Moths in winter
Colorful and graceful butterflies are among the most widely appreciated
insects. While their relatives the moths fare poorly in popularity contests,
butterflies may win out handily in popularity but, in terms of evolutionary
success, it is the moths that come out squarely on top. The number of species
of moths is ten or more times those of the butterfly. Actually, about 240
species of butterflies inhabit Japan, while the number of species of moths
is at least 3,000, and probably much more.
Some 20 species of fuyu-shaku moths (literally, "winter-measuring-worm
moths") have been recorded throughout Japan. These are the only moths
known to appear in winter. Fuyu-shaku moths emerge only once a year,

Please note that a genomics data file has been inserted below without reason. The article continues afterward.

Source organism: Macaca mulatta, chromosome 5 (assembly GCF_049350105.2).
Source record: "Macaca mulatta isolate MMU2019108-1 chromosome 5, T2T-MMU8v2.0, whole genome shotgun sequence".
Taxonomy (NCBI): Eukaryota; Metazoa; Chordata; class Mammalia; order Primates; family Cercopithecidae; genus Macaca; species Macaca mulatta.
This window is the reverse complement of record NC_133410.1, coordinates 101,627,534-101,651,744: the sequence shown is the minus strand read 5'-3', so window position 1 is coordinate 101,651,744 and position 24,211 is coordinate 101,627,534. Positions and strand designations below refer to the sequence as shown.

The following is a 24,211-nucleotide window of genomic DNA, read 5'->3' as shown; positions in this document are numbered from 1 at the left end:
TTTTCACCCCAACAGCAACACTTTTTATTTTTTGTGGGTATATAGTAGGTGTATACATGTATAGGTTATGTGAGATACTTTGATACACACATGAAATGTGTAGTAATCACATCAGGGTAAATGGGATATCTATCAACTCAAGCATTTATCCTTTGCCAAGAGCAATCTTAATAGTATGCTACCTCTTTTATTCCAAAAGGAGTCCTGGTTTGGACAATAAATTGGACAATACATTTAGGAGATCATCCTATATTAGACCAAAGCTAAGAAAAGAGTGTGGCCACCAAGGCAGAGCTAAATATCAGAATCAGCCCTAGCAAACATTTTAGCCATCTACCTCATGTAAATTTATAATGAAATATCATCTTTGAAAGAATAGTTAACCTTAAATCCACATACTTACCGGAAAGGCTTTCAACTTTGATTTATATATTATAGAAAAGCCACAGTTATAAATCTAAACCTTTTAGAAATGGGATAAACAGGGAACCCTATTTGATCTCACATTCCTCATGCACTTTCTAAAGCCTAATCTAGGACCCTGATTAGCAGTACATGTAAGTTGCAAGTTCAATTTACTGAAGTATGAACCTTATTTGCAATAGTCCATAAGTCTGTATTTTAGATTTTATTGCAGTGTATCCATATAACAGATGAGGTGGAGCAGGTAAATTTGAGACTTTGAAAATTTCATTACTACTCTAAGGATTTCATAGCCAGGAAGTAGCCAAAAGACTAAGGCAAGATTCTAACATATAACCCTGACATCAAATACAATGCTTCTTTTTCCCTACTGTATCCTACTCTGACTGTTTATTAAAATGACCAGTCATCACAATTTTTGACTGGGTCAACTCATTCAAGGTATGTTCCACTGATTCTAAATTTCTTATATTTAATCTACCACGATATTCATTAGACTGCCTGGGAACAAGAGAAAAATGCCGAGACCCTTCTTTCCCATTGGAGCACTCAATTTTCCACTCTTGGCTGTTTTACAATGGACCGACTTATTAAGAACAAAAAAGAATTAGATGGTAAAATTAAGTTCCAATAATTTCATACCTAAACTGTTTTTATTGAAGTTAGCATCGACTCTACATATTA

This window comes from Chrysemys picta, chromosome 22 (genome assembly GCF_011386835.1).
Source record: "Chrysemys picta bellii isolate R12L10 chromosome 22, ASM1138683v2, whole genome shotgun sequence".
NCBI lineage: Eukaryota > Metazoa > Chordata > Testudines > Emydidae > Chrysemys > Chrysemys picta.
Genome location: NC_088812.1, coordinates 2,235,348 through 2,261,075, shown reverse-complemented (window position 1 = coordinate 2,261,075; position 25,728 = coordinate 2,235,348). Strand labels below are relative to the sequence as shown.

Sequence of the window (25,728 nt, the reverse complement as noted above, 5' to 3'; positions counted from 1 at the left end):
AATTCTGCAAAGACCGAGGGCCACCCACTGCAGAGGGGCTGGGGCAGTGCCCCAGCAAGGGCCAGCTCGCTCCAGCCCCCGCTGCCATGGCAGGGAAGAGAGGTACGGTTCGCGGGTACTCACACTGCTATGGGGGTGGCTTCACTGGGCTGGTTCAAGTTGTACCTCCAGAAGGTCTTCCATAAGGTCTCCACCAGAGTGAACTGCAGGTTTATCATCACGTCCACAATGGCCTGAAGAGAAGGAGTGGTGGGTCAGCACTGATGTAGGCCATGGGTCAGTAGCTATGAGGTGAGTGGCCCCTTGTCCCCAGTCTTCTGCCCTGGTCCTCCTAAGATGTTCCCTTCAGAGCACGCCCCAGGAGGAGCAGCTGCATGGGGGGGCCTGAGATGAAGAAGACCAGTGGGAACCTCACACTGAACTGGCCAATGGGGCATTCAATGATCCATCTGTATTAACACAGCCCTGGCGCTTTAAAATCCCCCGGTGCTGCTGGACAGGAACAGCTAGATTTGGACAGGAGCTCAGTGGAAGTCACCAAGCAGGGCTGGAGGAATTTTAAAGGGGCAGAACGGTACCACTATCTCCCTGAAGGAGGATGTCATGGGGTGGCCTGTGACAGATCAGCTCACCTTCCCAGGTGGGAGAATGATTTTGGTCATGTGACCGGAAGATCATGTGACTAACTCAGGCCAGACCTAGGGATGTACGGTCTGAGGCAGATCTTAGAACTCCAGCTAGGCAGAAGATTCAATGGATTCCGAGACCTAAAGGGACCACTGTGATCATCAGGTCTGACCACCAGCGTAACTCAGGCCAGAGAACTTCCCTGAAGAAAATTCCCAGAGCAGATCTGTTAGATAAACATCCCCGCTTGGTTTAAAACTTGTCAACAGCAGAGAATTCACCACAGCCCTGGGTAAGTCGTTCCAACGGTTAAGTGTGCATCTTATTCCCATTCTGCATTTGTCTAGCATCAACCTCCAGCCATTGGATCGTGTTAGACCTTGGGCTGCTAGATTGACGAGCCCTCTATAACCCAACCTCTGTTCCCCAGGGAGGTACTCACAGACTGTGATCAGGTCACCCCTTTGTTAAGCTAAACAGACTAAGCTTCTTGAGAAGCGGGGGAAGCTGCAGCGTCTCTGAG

in winter, from their cocoons in the ground. Curiously enough, they have
no mouth-parts. Therefore, fuyu-shaku moths don't take in food in
adult stage. The most common species is kurosuji-fuyu-edashaku (literally,
"black-striped-winter-cankerworm moth"), belonging to the family
Geometridae. Their scientific name is Erannis obliquaria.
It is fascinating to see a flight of 30-odd male adult moths flit over
fallen leaves in coppices in the daytime from late autumn through early
winter. They search for the females. The female adults, however, are wingless.
Perhaps, they adapt themselves to severe winters by losing their wings and
by not eating at all.
As insects go, they are the stars of the winter. I'm deeply impressed
by their intriguing physical and behavioral characteristics as described
Just one more thing, the spider, Labulla contortipes, belonging
to the family Linyphiidae also matures in winter. Perhaps, this spider emits
components of the moth-prey species' sex pheromones, imitating a chemical,
to lure the male fuyu-shaku moths. Nature is becoming full of surprise.